The proposed scheme to come up with centralized PPA's for certain capacity will help in tiding over immediate challenges. However given the quantum of stressed capacity more such structural initiatives are required, says Aggarwal.
Electricity use is estimated to grow 6.2 per cent a year over the 5 years ending March 2022. Consumption over the previous six years expanded 5.3 percent, missing a 7.6 per cent forecast, CEA said in its latest power survey report. The lower-than-expected growth rate led the agency to temper its outlook.
Kadam of ICRA feels that the uptick in demand will take place only when we see revival in manufacturing activity. 'Energy demand growth has been quite moderate and it requires an uptick. And that is a function of how fast the pick-up in the industrial demand happens, and a factor of overall capital expenditure recovery and overall macro environmental factors. And how the uptake capacity of the distribution utilities will pan out going forward will also impact this,' says Kadam. Industrial demand constitutes about 30-35 per cent of the overall power demand.
Recently, Piyush Goyal said that 3/kWh will become the new benchmark price for power from all energy sources like thermal, solar and wind in the medium term. His comment was based on the falling tariffs of solar and wind generators, which were arrived at through competitive bidding.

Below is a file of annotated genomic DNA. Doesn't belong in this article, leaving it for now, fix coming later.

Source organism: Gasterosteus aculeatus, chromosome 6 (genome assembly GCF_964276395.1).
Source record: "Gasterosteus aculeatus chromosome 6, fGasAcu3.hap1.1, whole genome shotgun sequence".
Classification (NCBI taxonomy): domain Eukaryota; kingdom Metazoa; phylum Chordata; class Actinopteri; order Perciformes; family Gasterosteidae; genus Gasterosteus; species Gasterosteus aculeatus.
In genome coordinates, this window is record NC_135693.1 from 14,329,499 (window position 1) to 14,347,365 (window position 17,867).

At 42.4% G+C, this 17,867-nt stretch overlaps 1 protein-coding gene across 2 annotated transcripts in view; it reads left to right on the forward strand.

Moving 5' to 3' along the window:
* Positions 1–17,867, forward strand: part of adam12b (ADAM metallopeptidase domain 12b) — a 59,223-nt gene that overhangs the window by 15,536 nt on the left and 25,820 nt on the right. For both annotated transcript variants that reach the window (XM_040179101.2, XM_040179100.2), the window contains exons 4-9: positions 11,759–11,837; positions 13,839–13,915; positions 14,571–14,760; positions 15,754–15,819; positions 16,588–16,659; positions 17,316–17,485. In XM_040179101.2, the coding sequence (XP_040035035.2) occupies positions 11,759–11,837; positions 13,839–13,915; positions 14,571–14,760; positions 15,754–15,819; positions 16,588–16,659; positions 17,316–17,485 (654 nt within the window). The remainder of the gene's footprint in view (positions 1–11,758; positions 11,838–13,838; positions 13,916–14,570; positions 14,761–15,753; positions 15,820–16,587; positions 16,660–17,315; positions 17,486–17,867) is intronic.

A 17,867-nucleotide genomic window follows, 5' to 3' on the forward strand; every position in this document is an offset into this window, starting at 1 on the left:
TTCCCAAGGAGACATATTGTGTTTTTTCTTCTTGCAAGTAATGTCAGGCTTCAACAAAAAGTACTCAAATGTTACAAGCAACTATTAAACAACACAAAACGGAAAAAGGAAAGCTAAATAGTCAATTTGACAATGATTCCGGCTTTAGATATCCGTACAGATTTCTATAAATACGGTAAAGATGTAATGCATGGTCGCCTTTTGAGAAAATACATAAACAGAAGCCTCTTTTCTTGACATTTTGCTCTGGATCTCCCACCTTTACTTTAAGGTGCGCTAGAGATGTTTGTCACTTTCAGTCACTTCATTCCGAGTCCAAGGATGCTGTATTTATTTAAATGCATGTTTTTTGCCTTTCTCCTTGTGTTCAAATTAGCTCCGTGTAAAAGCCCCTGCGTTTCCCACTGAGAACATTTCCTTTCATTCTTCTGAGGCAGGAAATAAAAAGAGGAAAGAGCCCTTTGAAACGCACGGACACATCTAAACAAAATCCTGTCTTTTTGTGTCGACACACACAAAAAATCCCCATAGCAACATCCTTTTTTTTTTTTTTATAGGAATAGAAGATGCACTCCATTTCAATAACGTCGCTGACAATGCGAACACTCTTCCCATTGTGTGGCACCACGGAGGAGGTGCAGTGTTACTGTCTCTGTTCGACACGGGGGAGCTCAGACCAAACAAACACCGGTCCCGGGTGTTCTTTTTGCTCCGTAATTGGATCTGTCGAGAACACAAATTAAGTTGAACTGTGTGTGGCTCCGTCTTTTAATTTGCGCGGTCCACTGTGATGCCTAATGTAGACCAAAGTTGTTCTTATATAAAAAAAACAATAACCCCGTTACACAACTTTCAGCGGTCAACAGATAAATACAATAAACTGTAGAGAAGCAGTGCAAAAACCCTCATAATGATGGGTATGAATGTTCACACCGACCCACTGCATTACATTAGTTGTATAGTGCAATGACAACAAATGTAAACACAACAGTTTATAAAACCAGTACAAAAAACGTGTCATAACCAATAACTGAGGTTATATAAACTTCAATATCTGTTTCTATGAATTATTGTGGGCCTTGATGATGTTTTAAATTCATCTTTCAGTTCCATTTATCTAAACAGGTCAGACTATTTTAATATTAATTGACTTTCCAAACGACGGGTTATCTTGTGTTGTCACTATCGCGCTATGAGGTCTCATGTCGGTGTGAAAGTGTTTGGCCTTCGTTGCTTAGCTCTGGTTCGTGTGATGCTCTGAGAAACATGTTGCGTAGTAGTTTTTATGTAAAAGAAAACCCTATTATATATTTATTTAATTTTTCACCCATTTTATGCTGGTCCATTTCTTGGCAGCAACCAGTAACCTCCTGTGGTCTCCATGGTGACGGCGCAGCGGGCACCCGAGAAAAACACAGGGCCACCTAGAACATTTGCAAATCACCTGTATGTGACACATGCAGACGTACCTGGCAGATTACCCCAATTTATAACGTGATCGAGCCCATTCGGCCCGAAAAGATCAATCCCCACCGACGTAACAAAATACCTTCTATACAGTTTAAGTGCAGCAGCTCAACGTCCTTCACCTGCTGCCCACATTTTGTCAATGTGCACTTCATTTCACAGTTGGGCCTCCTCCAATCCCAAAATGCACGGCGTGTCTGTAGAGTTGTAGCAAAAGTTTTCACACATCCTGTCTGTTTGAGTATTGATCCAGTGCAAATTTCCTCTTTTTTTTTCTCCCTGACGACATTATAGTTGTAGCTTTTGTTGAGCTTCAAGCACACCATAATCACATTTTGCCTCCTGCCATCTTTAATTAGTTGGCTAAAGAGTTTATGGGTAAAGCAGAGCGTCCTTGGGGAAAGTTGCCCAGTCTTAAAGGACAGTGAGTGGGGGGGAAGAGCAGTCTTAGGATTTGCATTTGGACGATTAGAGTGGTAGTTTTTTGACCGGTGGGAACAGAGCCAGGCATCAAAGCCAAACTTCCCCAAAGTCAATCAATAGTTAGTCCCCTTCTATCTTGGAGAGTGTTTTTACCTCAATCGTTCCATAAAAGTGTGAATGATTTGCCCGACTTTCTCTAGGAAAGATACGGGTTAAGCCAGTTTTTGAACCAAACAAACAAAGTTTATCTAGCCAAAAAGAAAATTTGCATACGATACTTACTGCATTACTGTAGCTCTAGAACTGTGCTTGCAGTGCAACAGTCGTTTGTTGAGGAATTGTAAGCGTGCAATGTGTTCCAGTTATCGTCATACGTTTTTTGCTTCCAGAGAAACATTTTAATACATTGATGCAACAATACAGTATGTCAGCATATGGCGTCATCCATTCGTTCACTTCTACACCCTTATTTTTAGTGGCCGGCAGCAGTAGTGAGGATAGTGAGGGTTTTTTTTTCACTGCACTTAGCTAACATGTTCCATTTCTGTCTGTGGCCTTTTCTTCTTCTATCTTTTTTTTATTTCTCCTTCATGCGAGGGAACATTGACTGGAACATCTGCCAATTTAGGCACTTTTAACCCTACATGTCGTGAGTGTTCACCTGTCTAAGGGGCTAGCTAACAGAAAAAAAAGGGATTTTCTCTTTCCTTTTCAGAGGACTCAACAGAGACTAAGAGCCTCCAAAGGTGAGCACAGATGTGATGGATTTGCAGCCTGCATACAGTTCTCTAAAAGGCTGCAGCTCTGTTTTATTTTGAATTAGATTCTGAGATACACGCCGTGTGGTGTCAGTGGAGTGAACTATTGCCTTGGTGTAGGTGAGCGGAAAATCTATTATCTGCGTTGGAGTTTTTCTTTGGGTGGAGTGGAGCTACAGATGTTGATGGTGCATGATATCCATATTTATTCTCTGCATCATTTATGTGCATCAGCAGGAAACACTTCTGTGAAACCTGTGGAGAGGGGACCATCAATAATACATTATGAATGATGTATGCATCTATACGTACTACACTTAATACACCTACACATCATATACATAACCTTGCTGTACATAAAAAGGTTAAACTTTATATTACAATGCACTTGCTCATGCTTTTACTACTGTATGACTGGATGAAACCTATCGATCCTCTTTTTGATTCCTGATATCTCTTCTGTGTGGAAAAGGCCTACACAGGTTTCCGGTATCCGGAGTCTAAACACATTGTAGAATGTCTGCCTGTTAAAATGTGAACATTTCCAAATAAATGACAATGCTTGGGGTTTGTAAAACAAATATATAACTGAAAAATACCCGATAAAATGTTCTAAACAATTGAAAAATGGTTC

'According to new benchmark price again viability has to be seen on a case-to-case basis. For wind, post reverse auction bid of February 2017, where the price of Rs.3.46 was discovered, the rules of the game for the wind sector have changed,' says Kadam. The wind fit-in tariff design is no longer preferred by utilities for new PPAs.
For solar also, tariffs have fallen quite sharply to Rs.2.42 is the winning bid in Tamil Nadu recently. Over the last three months, however, PV module prices rose marginally by 6-7 cents, upsetting those who have bid lower in anticipation of below 30 cents (100 cents makes a US dollar) per watt. 'Now the prices are at 35-36 cents per watt. Certainly the projects that have been recently bid out and where the tariff is below the Rs.3/unit, they are going to be adversely impacted,' says Kadam, while agreeing that the fundamental competitiveness of wind and solar has improved against conventional sources.
Aggarwal of KPMG does not foresee renewables as a competition to conventional projects. The way he looks at base scenario is that of cooperation rather than competition. 'But at the same time, we need to understand that renewable cannot replace conventional as a bulwark of energy system. The change will happen, but it will take time. Conventional would command a definite premium because of their on demand nature of generation.'
India's massive power grid system needs re-balancing to deal with the fluctuating/erratic nature of power generated from renewable energy flowing into the system and keep supply in sync with demand. Increased share of renewables would require enhanced investments in transmission or peaker plants.
Even the Chief Economic Adviser, Arvind Subramanian also said recently that overemphasis on renewable energy would create a 'double whammy' for the government by reducing the viability of TPPs and raising bad loans of state-owned banks. While renewable energy needs to be tapped, in the short-to-medium run, the nation ought to focus on traditional sources of energy like coal, he added.